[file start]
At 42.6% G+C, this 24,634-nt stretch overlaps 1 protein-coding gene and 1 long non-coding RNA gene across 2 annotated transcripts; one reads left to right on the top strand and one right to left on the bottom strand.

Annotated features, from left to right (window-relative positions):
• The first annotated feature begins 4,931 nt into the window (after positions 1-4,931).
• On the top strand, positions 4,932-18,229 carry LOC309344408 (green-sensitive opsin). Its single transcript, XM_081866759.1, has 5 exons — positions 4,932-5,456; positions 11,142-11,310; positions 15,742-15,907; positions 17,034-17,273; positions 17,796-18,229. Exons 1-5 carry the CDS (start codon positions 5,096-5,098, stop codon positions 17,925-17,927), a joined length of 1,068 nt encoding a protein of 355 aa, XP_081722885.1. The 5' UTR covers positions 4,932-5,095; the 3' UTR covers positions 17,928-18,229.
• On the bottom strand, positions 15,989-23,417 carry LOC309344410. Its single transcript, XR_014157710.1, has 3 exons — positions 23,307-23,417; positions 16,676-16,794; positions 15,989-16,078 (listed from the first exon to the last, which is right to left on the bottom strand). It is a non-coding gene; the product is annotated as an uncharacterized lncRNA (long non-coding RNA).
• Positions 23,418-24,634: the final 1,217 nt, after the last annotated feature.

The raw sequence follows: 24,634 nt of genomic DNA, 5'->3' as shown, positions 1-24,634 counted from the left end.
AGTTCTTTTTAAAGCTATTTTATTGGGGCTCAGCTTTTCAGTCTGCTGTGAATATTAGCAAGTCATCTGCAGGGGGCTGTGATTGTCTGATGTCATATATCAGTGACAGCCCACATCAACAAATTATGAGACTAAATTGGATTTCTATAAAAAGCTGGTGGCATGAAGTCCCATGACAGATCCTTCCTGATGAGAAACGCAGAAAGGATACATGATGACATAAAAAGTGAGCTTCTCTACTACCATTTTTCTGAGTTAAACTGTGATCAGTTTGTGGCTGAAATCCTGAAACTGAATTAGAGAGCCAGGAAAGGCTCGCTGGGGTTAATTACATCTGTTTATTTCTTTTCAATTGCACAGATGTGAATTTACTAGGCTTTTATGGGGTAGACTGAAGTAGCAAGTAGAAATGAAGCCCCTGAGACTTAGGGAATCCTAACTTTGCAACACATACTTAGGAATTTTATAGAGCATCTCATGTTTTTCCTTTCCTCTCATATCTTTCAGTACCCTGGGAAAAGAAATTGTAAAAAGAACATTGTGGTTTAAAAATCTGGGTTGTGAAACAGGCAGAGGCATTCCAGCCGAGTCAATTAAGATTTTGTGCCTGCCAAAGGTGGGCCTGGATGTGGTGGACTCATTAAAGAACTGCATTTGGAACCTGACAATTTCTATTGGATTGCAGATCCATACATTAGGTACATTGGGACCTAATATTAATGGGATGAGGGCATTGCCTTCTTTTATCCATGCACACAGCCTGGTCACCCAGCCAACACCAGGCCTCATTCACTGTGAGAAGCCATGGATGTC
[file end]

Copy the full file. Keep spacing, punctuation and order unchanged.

At 42.6% G+C, this 24,634-nt stretch overlaps 1 protein-coding gene and 1 long non-coding RNA gene across 2 annotated transcripts; one reads left to right on the top strand and one right to left on the bottom strand.

Annotated features, from left to right (window-relative positions):
• The first annotated feature begins 4,931 nt into the window (after positions 1-4,931).
• On the top strand, positions 4,932-18,229 carry LOC309344408 (green-sensitive opsin). Its single transcript, XM_081866759.1, has 5 exons — positions 4,932-5,456; positions 11,142-11,310; positions 15,742-15,907; positions 17,034-17,273; positions 17,796-18,229. Exons 1-5 carry the CDS (start codon positions 5,096-5,098, stop codon positions 17,925-17,927), a joined length of 1,068 nt encoding a protein of 355 aa, XP_081722885.1. The 5' UTR covers positions 4,932-5,095; the 3' UTR covers positions 17,928-18,229.
• On the bottom strand, positions 15,989-23,417 carry LOC309344410. Its single transcript, XR_014157710.1, has 3 exons — positions 23,307-23,417; positions 16,676-16,794; positions 15,989-16,078 (listed from the first exon to the last, which is right to left on the bottom strand). It is a non-coding gene; the product is annotated as an uncharacterized lncRNA (long non-coding RNA).
• Positions 23,418-24,634: the final 1,217 nt, after the last annotated feature.

The raw sequence follows: 24,634 nt of genomic DNA, 5'->3' as shown, positions 1-24,634 counted from the left end.
AGTTCTTTTTAAAGCTATTTTATTGGGGCTCAGCTTTTCAGTCTGCTGTGAATATTAGCAAGTCATCTGCAGGGGGCTGTGATTGTCTGATGTCATATATCAGTGACAGCCCACATCAACAAATTATGAGACTAAATTGGATTTCTATAAAAAGCTGGTGGCATGAAGTCCCATGACAGATCCTTCCTGATGAGAAACGCAGAAAGGATACATGATGACATAAAAAGTGAGCTTCTCTACTACCATTTTTCTGAGTTAAACTGTGATCAGTTTGTGGCTGAAATCCTGAAACTGAATTAGAGAGCCAGGAAAGGCTCGCTGGGGTTAATTACATCTGTTTATTTCTTTTCAATTGCACAGATGTGAATTTACTAGGCTTTTATGGGGTAGACTGAAGTAGCAAGTAGAAATGAAGCCCCTGAGACTTAGGGAATCCTAACTTTGCAACACATACTTAGGAATTTTATAGAGCATCTCATGTTTTTCCTTTCCTCTCATATCTTTCAGTACCCTGGGAAAAGAAATTGTAAAAAGAACATTGTGGTTTAAAAATCTGGGTTGTGAAACAGGCAGAGGCATTCCAGCCGAGTCAATTAAGATTTTGTGCCTGCCAAAGGTGGGCCTGGATGTGGTGGACTCATTAAAGAACTGCATTTGGAACCTGACAATTTCTATTGGATTGCAGATCCATACATTAGGTACATTGGGACCTAATATTAATGGGATGAGGGCATTGCCTTCTTTTATCCATGCACACAGCCTGGTCACCCAGCCAACACCAGGCCTCATTCACTGTGAGAAGCCATGGATGTC